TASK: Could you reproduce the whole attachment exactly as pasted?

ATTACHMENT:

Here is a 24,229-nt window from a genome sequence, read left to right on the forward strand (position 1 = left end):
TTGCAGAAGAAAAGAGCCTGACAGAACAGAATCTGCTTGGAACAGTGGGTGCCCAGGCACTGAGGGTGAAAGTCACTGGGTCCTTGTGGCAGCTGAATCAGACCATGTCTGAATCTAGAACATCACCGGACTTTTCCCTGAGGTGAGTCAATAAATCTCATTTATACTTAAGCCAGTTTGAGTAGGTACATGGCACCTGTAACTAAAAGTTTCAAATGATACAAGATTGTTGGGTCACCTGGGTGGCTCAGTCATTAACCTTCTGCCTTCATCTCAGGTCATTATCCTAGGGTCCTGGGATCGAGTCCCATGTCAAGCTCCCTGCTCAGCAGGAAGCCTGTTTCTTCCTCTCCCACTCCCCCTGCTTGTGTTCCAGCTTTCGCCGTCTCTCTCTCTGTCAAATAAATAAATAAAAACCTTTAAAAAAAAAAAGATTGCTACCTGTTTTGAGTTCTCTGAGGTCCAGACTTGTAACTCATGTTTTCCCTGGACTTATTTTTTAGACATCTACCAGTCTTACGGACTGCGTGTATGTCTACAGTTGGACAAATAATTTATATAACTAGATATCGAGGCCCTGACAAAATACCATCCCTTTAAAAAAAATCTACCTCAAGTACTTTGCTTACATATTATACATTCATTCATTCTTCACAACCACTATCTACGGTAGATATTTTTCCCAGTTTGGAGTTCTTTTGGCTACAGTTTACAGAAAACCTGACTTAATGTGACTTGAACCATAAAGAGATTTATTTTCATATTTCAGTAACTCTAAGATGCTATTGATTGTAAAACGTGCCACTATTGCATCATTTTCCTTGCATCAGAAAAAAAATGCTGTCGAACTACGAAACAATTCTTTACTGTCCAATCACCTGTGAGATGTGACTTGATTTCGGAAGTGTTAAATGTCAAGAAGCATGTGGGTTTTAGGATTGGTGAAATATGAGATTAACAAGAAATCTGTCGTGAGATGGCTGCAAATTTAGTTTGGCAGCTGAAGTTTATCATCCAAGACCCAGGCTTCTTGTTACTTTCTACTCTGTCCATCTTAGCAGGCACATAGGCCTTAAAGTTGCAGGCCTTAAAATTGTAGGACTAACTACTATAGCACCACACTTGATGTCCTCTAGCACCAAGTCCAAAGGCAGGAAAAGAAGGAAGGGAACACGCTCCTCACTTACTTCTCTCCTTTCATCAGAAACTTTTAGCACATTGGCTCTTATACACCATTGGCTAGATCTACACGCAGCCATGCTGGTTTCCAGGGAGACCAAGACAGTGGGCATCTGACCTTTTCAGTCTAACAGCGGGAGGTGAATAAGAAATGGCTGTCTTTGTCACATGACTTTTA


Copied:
Here is a 24,229-nt window from a genome sequence, read left to right on the forward strand (position 1 = left end):
TTGCAGAAGAAAAGAGCCTGACAGAACAGAATCTGCTTGGAACAGTGGGTGCCCAGGCACTGAGGGTGAAAGTCACTGGGTCCTTGTGGCAGCTGAATCAGACCATGTCTGAATCTAGAACATCACCGGACTTTTCCCTGAGGTGAGTCAATAAATCTCATTTATACTTAAGCCAGTTTGAGTAGGTACATGGCACCTGTAACTAAAAGTTTCAAATGATACAAGATTGTTGGGTCACCTGGGTGGCTCAGTCATTAACCTTCTGCCTTCATCTCAGGTCATTATCCTAGGGTCCTGGGATCGAGTCCCATGTCAAGCTCCCTGCTCAGCAGGAAGCCTGTTTCTTCCTCTCCCACTCCCCCTGCTTGTGTTCCAGCTTTCGCCGTCTCTCTCTCTGTCAAATAAATAAATAAAAACCTTTAAAAAAAAAAAGATTGCTACCTGTTTTGAGTTCTCTGAGGTCCAGACTTGTAACTCATGTTTTCCCTGGACTTATTTTTTAGACATCTACCAGTCTTACGGACTGCGTGTATGTCTACAGTTGGACAAATAATTTATATAACTAGATATCGAGGCCCTGACAAAATACCATCCCTTTAAAAAAAATCTACCTCAAGTACTTTGCTTACATATTATACATTCATTCATTCTTCACAACCACTATCTACGGTAGATATTTTTCCCAGTTTGGAGTTCTTTTGGCTACAGTTTACAGAAAACCTGACTTAATGTGACTTGAACCATAAAGAGATTTATTTTCATATTTCAGTAACTCTAAGATGCTATTGATTGTAAAACGTGCCACTATTGCATCATTTTCCTTGCATCAGAAAAAAAATGCTGTCGAACTACGAAACAATTCTTTACTGTCCAATCACCTGTGAGATGTGACTTGATTTCGGAAGTGTTAAATGTCAAGAAGCATGTGGGTTTTAGGATTGGTGAAATATGAGATTAACAAGAAATCTGTCGTGAGATGGCTGCAAATTTAGTTTGGCAGCTGAAGTTTATCATCCAAGACCCAGGCTTCTTGTTACTTTCTACTCTGTCCATCTTAGCAGGCACATAGGCCTTAAAGTTGCAGGCCTTAAAATTGTAGGACTAACTACTATAGCACCACACTTGATGTCCTCTAGCACCAAGTCCAAAGGCAGGAAAAGAAGGAAGGGAACACGCTCCTCACTTACTTCTCTCCTTTCATCAGAAACTTTTAGCACATTGGCTCTTATACACCATTGGCTAGATCTACACGCAGCCATGCTGGTTTCCAGGGAGACCAAGACAGTGGGCATCTGACCTTTTCAGTCTAACAGCGGGAGGTGAATAAGAAATGGCTGTCTTTGTCACATGACTTTTA